Sir Dr. Wilfred Grenfell, who founded the Grenfell Mission more than 100 years ago, was the first to introduce reindeer to the Great Northern Peninsula. After reading Rompkey’s “Grenfell of Labrador” it is clear Grenfell purchased some 300 reindeer from Scandinavian countries to help provide a food supply to locals of the North.
In North America, reindeer are commonly referred to as the caribou. On the Great Northern Peninsula we are seeing the caribou coming back in larger numbers.
The Great Northern Peninsula has a unique offering including the presence of abundant nature and wildlife. This past winter when I drove from St. Anthony to Green Island Cove I was greeted by a small heard of caribou in Eddies Cove East (Route 430 – Viking Trail) and pulled over to wait for them to cross the road. After driving through this tiny community in “The Straits” to the south I saw a total of nine caribou. It was unusual for them to be grazing for food on the opposite side of the road adjacent to the frozen Strait of Belle Isle with Labrador dominating in the background. It was one of those moments when you just stare in amazement.
In late May, when attending the graduation of students at James Cook Memorial, Cook’s Harbour I also saw a bunch of caribou off Route 435.
Enroute to Croque and St. Julien’s, I met these caribou trotting along Route 432 (Grenfell Drive) near the Town of Main Brook.
The Great Northern Peninsula is a place to visit at any time of year, especially if you want to view the majestic caribou (reindeer). The Christmas season is quickly approaching, reminding us that Santa and his reindeer will be on his way in just a month from today.
Here is a link to another posting with some great shots of caribou on the Great Northern Peninsula: What a view today on the Great Northern Peninsula…
Live Rural NL -Christopher Mitchelmore, MHA The Straits-White Bay North
The Great Northern Peninsula has a unique offering including the presence of abundant nature and wildlife. Today as I drove from St. Anthony to Green Island Cove I was greeted by a small heard of caribou in Eddies Cove East and pulled over to wait for them to cross the road. After driving through this tiny community in “The Straits” to the south I saw a total of nine caribou. It was unusual for them to be grazing for food on the opposite side of the road adjacent to the frozen Strait of Belle Isle with Labrador dominating in the background. It was one of those moments when you stared in amazement. I was fortunate to have a camera and able to pull over and take a few photos. See the gallery below:
A visit to the Straits region of the Great Northern Peninsula may be the perfect opportunity for you to get your glimpse of these beautiful animals.
Sometimes, the best surprises don’t cost you a thing.Christopher Mitchelmore, MHA The Straits-White Bay North
In Rural Newfoundland & Labrador it would not be uncommon to enjoy wild game as part of the regular rotation of meals from the kitchen. Upon returning home we were greeting by a pot of caribou stew – after only hours before experiencing a live herd crossing the main highway. I assure you we did not take any bounty for the road.
A delicious mixture of chunks of caribou meat, celery, potatoes, carrot and turnip. I recommend if you ever have the opportunity while in Rural Newfoundland and Labrador to try caribou.
Experience the Great Northern Peninsula -Christopher Mitchelmore, MHA The Straits-White Bay North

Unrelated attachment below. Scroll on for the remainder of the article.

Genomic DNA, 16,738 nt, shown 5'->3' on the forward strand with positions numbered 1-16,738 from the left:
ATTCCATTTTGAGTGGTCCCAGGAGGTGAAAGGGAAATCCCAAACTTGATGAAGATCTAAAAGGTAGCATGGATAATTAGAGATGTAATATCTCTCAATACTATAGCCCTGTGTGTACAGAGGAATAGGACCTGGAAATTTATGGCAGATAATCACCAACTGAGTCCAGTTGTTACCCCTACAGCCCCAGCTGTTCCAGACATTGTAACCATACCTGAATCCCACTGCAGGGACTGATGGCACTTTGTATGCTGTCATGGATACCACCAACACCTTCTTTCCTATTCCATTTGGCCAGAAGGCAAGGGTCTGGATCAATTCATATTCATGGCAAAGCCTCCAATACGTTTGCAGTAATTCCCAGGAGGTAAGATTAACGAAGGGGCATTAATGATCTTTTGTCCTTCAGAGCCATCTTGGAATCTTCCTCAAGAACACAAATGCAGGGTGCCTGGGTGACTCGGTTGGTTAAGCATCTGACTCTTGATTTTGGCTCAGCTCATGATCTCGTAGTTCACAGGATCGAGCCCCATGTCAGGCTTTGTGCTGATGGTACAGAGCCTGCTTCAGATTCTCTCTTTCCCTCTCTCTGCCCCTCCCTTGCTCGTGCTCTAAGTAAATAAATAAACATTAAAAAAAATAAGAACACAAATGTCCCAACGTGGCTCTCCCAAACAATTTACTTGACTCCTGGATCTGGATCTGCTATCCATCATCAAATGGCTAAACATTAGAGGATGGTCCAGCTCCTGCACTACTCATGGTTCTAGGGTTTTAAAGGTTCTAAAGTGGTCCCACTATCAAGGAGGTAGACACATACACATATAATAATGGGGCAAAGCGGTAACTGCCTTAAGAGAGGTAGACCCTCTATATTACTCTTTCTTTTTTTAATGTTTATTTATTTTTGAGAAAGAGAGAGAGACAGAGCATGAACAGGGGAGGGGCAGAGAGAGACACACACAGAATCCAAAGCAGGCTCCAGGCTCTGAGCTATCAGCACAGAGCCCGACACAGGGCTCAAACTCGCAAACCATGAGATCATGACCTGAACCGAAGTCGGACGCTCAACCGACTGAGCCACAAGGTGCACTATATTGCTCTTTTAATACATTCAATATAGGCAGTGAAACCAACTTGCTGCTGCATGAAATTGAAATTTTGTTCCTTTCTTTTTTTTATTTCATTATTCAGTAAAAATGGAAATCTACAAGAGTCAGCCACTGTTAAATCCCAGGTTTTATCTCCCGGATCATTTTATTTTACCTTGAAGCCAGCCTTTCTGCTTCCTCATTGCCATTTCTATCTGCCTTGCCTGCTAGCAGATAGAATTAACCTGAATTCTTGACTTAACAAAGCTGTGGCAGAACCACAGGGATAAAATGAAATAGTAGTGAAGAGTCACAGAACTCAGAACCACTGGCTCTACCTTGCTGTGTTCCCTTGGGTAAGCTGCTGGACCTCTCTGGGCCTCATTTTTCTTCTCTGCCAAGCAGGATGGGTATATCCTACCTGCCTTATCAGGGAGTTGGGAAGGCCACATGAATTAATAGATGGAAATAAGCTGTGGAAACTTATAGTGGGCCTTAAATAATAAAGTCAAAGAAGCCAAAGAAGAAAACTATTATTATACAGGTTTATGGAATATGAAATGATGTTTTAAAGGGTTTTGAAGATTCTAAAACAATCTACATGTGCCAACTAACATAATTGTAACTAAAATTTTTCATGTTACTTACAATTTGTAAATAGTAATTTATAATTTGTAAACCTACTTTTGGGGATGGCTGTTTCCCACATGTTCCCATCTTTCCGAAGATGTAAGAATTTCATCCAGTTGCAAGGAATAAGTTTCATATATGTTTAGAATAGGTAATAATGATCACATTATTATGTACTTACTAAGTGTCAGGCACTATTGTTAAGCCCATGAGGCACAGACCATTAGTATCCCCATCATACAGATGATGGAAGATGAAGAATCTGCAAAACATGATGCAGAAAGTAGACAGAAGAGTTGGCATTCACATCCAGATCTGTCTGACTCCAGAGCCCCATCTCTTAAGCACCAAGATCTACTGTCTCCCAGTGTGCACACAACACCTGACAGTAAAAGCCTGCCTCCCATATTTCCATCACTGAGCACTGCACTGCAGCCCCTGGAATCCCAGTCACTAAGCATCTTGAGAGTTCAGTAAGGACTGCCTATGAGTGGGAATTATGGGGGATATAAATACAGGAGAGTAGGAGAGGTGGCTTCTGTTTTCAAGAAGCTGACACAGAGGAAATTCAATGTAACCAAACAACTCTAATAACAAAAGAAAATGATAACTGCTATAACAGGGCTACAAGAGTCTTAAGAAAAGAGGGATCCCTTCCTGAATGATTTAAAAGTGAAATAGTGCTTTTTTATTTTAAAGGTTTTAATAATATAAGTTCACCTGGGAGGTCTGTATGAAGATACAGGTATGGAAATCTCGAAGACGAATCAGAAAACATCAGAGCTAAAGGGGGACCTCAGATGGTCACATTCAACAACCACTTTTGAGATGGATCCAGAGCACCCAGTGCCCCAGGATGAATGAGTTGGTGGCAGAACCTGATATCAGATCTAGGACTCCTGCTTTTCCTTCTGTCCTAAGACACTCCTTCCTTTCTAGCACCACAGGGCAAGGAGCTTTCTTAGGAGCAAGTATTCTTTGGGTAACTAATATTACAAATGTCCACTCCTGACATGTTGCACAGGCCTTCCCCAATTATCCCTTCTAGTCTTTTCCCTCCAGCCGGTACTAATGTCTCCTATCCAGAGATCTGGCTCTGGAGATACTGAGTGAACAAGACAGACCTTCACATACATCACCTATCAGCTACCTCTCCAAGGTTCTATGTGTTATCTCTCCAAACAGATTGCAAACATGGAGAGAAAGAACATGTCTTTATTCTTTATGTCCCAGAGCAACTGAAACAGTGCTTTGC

I decided to stop by the Tuckamore Lodge, a wilderness retreat located in the centre of a vast region of exceptional natural beauty. Upon stopping, I was greeted by the proprietor, Barb Genge and instantly invited into her home. She is a visionary. I enjoy every conversation we are able to have with respect to marketing, packaging, the industry and the great outdoors. Yes, this woman is a titan for the Viking Trail and its remarkable tourism and outfitting offering.
While at the Tuckamore Lodge, I was privileged to enjoy a great lunch, what a “scoff”. You see the cuisine of Newfoundland and Labrador is as diverse as the heritage. We have Jigg’s Dinner, Toutons, Mug-ups and various wild game and seafood dishes that have been passed on from generation to generation. Tuckamore staff strive to provide an experience to its customers and not just a nights accommodation, with the food being a big part of the experience.
The Scandinavian Decor, placement setting and experienced staff set the mood and atmosphere. Lunch was served; on thick slices of freshly baked homemade bread was a gourmet sandwich and side salad so fresh, you would think the vegetables came from a backyard garden. Yes, this lunch was an unexpected treat and so was the dessert that followed. A bakeapple square with a heaping scoop of vanilla ice-cream. This was incredible, as I found my way into dessert heaven. It was so enjoyable to the tastebuds I asked the chef for the recipe. She provided it instantly, despite being very busy with a number of other tasks. Now that is exceptional customer service. I’ve since prepared the dessert, not really comparable to the first, but I will keep trying. If you would like to eat at Tuckamore, it would be best to make a reservation in advance. You will certainly not be disappointed.
I wish, there was more time to inhale the natural beauty of the lake, the sights and sounds of nature and the great outdoors. The countryside teams with wildlife: moose, caribou, black bears, salmon, trout, birds and other animals. Truly, something for everyone – the nature enthusiast, photographer, eco-tourist, hunter and anyone who would like to get-a-way from it all without having to “rough it” since there is a sauna, billiards room, hot tub, library, fitness equipment and more…
Check out their website and see it for yourself: http://www.tuckamorelodge.com/
A Recommended Rural Retreat -